August 30, Saturday – Betty Grable.  I’m not much of a Grable devotee, so I was tempted to go with The Nitwits (1935; 8am)—because I do love Wheeler & Woolsey.  Since I haven’t seen I Wake Up Screaming (1941; 11:45pm) in a while, I’ll pick that.

August 31, Sunday – The channel closes out SUTS with Alan Ladd, and for me there can be only one choice: The Glass Key (1942; 12:45pm).

I have to confess, I’m a little more stoked about this year’s Summer Under the Stars because of the three movies mentioned above that have been on my must-see list for some time now.  Next month, Thrilling Days of Yesteryear will return to the standard presentation of Coming Distractions…but in the meantime, see you at the movies!

*Rich says I qualify as a movie geek…who am I to argue?

Monday, July 28, 2014

Epix picks

I had every intention of getting back into the blogging bidness this weekend…and then got distracted the moment I turned on the AT&T U-Verse Saturday morning.  Onscreen, I received a message to…check my other messages.

The first was a notice that U-Verse is adding that SEC Network of ESPN’s that will debut August 14; Mater and Pater were curious as to whether we would get the channel on our current package, and while normally an upgrade to the U-300 lineup would be necessary to watch SEC-ESPN…if you’re subscribed to U-200 (as we are) and, to quote the U-Verse folks, “reside in an SEC state,” no upgrade is needed.  (I’m pretty sure Georgia qualifies.)  The last time I spoke with Sater, er, sister Debbie on the Ameche she mentioned that she and my bro-in-law were going to get a satellite dish so that they, too, can have access to SEC.  (My brudder-in-law is a Vandy alum, and has vowed to watch their games by hook or by crook.  Snip also mentioned that they will probably throw in and get the MLB network so that she will know the pleasures of seeing an actual Braves game on a regular basis—the closest she gets is when the Bravos play the Cubs or the Cardinals.)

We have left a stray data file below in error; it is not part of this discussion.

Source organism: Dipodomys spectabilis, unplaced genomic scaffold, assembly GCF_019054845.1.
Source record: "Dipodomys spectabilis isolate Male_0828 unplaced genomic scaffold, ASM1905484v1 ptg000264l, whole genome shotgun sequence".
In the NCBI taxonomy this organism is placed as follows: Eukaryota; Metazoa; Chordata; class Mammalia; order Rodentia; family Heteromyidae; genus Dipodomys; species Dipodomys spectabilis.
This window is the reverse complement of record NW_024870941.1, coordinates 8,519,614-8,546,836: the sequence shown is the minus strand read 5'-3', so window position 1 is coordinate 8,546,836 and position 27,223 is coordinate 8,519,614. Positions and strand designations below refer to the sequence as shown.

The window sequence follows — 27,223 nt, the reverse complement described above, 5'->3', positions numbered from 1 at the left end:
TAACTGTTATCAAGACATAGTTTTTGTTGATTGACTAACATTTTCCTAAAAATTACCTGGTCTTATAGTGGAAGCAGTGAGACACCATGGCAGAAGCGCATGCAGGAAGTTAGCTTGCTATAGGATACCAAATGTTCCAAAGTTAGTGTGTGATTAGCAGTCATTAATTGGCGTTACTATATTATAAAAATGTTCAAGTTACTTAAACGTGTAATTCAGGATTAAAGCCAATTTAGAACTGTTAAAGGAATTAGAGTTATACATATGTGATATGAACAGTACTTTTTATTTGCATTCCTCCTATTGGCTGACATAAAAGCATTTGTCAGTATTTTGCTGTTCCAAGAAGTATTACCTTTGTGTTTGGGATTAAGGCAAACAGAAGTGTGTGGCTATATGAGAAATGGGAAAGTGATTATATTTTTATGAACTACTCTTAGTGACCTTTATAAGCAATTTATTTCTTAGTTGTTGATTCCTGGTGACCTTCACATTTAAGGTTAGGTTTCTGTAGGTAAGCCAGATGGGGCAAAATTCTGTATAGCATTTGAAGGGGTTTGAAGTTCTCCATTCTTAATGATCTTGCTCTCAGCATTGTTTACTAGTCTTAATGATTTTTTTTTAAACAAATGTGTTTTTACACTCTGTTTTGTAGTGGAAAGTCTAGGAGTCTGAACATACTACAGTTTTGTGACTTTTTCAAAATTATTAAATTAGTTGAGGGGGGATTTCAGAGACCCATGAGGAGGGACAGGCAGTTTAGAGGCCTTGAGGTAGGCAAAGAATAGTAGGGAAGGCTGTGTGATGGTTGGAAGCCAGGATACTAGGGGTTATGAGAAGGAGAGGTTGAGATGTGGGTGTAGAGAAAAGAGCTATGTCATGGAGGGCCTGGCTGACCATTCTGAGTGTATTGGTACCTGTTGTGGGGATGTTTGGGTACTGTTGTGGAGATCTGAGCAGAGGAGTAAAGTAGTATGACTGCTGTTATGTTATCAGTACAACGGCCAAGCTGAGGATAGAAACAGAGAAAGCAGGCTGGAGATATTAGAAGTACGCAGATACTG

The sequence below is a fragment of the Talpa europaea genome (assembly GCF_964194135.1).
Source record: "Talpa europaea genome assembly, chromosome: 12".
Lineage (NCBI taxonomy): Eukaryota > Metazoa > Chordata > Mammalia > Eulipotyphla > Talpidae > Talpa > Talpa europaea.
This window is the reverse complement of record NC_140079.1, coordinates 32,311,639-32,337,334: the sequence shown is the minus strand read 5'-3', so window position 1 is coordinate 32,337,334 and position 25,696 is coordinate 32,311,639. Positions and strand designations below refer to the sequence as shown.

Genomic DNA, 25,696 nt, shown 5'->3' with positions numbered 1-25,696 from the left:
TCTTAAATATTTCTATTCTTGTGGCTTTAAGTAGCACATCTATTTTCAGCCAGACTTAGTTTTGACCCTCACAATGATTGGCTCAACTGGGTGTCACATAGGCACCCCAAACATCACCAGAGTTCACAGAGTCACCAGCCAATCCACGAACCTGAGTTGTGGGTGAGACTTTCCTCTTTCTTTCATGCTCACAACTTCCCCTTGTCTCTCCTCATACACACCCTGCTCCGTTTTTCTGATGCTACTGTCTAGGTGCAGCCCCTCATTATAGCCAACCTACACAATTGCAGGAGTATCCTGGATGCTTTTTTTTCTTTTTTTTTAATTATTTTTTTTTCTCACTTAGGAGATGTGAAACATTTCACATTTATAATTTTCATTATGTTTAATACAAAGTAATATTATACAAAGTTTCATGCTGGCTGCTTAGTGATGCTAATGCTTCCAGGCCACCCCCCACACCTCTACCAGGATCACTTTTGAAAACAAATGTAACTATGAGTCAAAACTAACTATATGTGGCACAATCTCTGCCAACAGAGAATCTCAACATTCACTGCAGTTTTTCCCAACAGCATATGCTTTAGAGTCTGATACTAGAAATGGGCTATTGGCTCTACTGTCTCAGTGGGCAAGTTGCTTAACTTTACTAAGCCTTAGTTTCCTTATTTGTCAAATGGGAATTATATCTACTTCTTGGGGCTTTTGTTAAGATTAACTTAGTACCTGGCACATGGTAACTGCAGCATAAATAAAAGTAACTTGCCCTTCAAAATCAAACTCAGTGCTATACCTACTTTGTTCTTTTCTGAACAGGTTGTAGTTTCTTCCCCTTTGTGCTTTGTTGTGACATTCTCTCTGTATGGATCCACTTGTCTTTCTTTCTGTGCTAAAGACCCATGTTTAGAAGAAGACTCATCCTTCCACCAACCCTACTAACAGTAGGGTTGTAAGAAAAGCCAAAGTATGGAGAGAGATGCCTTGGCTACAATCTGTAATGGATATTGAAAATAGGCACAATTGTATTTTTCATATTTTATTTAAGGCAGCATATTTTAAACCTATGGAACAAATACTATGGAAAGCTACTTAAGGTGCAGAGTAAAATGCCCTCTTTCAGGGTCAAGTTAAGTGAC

The news about the dish came quite as a surprise to yours truly only because my sister and her husband usually approach such matters with extreme caution—it’s not dissimilar to someone deciding to blow the rent money on lottery tickets or like that.  I think Snip has already broke ground on Project SEC; an e-mail I sent her over the weekend bounced back in that familiar Mailer-Daemon fashion.

But back to our story: the second U-Verse message announced the acquisition of pay movie channel Epix, and since they were nice enough to give us a free weekend (July 25-27) I decided to play hooky and get caught up on some recent movies I had not seen.  (I only wish I knew about this beforehand; I could have planned accordingly.)  The channel must have had some baseball promotion going on because they were spotlighting a number of national pastime-themed films including Major League (1989) and all three of the “Bad News Bears” movies.  I watched the first one—the good one—along with Eight Men Out (1988) and John Grisham’s The Rainmaker (1997), with the ‘rents.